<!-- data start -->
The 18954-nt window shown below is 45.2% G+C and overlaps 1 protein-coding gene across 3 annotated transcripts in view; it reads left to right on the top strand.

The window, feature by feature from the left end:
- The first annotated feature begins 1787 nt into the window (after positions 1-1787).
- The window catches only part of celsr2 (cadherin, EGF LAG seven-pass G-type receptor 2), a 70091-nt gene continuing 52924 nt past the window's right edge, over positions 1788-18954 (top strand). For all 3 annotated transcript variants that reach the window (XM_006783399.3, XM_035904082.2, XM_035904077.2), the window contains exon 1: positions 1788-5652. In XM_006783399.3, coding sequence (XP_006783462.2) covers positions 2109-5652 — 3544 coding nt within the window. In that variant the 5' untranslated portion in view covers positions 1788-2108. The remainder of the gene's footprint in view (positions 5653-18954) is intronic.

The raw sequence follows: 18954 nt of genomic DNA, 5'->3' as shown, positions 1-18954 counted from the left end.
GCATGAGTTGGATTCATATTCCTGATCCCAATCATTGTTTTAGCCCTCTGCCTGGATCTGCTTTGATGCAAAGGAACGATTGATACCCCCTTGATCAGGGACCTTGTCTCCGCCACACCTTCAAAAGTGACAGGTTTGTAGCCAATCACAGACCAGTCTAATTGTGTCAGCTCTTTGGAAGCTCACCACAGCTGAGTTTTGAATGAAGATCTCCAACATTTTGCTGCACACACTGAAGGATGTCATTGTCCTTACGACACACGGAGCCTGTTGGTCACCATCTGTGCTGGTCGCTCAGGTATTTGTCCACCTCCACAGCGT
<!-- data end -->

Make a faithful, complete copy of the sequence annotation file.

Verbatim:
The 18954-nt window shown below is 45.2% G+C and overlaps 1 protein-coding gene across 3 annotated transcripts in view; it reads left to right on the top strand.

The window, feature by feature from the left end:
- The first annotated feature begins 1787 nt into the window (after positions 1-1787).
- The window catches only part of celsr2 (cadherin, EGF LAG seven-pass G-type receptor 2), a 70091-nt gene continuing 52924 nt past the window's right edge, over positions 1788-18954 (top strand). For all 3 annotated transcript variants that reach the window (XM_006783399.3, XM_035904082.2, XM_035904077.2), the window contains exon 1: positions 1788-5652. In XM_006783399.3, coding sequence (XP_006783462.2) covers positions 2109-5652 — 3544 coding nt within the window. In that variant the 5' untranslated portion in view covers positions 1788-2108. The remainder of the gene's footprint in view (positions 5653-18954) is intronic.

The raw sequence follows: 18954 nt of genomic DNA, 5'->3' as shown, positions 1-18954 counted from the left end.
GCATGAGTTGGATTCATATTCCTGATCCCAATCATTGTTTTAGCCCTCTGCCTGGATCTGCTTTGATGCAAAGGAACGATTGATACCCCCTTGATCAGGGACCTTGTCTCCGCCACACCTTCAAAAGTGACAGGTTTGTAGCCAATCACAGACCAGTCTAATTGTGTCAGCTCTTTGGAAGCTCACCACAGCTGAGTTTTGAATGAAGATCTCCAACATTTTGCTGCACACACTGAAGGATGTCATTGTCCTTACGACACACGGAGCCTGTTGGTCACCATCTGTGCTGGTCGCTCAGGTATTTGTCCACCTCCACAGCGT